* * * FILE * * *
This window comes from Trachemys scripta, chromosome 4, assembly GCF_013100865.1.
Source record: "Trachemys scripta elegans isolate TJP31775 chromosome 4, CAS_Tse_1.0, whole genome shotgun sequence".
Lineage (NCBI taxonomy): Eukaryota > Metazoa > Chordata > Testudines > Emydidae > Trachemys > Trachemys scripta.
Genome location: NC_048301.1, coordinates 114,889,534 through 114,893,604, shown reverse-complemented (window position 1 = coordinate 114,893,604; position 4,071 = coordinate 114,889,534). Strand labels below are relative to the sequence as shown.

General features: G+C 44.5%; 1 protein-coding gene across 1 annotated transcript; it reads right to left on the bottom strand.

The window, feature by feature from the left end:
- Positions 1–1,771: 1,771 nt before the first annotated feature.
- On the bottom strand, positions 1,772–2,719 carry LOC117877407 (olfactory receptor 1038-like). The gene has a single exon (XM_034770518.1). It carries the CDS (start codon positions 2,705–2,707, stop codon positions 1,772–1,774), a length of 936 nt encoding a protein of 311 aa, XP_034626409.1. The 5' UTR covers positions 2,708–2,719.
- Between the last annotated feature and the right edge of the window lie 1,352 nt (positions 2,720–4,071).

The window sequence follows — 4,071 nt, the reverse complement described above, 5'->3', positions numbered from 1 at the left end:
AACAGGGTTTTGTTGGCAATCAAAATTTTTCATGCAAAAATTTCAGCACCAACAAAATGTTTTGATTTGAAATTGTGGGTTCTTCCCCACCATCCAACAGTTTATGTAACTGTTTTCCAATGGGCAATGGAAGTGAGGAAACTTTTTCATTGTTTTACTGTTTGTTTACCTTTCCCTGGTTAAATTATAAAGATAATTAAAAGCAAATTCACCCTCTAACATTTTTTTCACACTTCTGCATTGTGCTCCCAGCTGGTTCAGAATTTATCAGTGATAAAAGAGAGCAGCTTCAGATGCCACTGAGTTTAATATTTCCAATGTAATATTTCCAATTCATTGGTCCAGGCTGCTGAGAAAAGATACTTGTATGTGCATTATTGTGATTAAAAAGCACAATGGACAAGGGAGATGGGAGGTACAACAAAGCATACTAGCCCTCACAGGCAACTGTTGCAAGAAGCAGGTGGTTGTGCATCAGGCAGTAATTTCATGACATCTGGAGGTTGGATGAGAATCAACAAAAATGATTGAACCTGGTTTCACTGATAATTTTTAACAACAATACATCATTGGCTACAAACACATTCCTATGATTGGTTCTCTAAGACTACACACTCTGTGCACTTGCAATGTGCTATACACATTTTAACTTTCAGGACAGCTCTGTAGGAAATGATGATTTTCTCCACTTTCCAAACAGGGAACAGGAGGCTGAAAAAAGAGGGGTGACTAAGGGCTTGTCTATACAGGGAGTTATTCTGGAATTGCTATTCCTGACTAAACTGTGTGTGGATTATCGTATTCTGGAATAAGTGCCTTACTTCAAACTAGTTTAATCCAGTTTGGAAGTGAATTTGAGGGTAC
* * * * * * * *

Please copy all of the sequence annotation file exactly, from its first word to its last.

This window comes from Trachemys scripta, chromosome 4, assembly GCF_013100865.1.
Source record: "Trachemys scripta elegans isolate TJP31775 chromosome 4, CAS_Tse_1.0, whole genome shotgun sequence".
Lineage (NCBI taxonomy): Eukaryota > Metazoa > Chordata > Testudines > Emydidae > Trachemys > Trachemys scripta.
Genome location: NC_048301.1, coordinates 114,889,534 through 114,893,604, shown reverse-complemented (window position 1 = coordinate 114,893,604; position 4,071 = coordinate 114,889,534). Strand labels below are relative to the sequence as shown.

General features: G+C 44.5%; 1 protein-coding gene across 1 annotated transcript; it reads right to left on the bottom strand.

The window, feature by feature from the left end:
- Positions 1–1,771: 1,771 nt before the first annotated feature.
- On the bottom strand, positions 1,772–2,719 carry LOC117877407 (olfactory receptor 1038-like). The gene has a single exon (XM_034770518.1). It carries the CDS (start codon positions 2,705–2,707, stop codon positions 1,772–1,774), a length of 936 nt encoding a protein of 311 aa, XP_034626409.1. The 5' UTR covers positions 2,708–2,719.
- Between the last annotated feature and the right edge of the window lie 1,352 nt (positions 2,720–4,071).

The window sequence follows — 4,071 nt, the reverse complement described above, 5'->3', positions numbered from 1 at the left end:
AACAGGGTTTTGTTGGCAATCAAAATTTTTCATGCAAAAATTTCAGCACCAACAAAATGTTTTGATTTGAAATTGTGGGTTCTTCCCCACCATCCAACAGTTTATGTAACTGTTTTCCAATGGGCAATGGAAGTGAGGAAACTTTTTCATTGTTTTACTGTTTGTTTACCTTTCCCTGGTTAAATTATAAAGATAATTAAAAGCAAATTCACCCTCTAACATTTTTTTCACACTTCTGCATTGTGCTCCCAGCTGGTTCAGAATTTATCAGTGATAAAAGAGAGCAGCTTCAGATGCCACTGAGTTTAATATTTCCAATGTAATATTTCCAATTCATTGGTCCAGGCTGCTGAGAAAAGATACTTGTATGTGCATTATTGTGATTAAAAAGCACAATGGACAAGGGAGATGGGAGGTACAACAAAGCATACTAGCCCTCACAGGCAACTGTTGCAAGAAGCAGGTGGTTGTGCATCAGGCAGTAATTTCATGACATCTGGAGGTTGGATGAGAATCAACAAAAATGATTGAACCTGGTTTCACTGATAATTTTTAACAACAATACATCATTGGCTACAAACACATTCCTATGATTGGTTCTCTAAGACTACACACTCTGTGCACTTGCAATGTGCTATACACATTTTAACTTTCAGGACAGCTCTGTAGGAAATGATGATTTTCTCCACTTTCCAAACAGGGAACAGGAGGCTGAAAAAAGAGGGGTGACTAAGGGCTTGTCTATACAGGGAGTTATTCTGGAATTGCTATTCCTGACTAAACTGTGTGTGGATTATCGTATTCTGGAATAAGTGCCTTACTTCAAACTAGTTTAATCCAGTTTGGAAGTGAATTTGAGGGTAC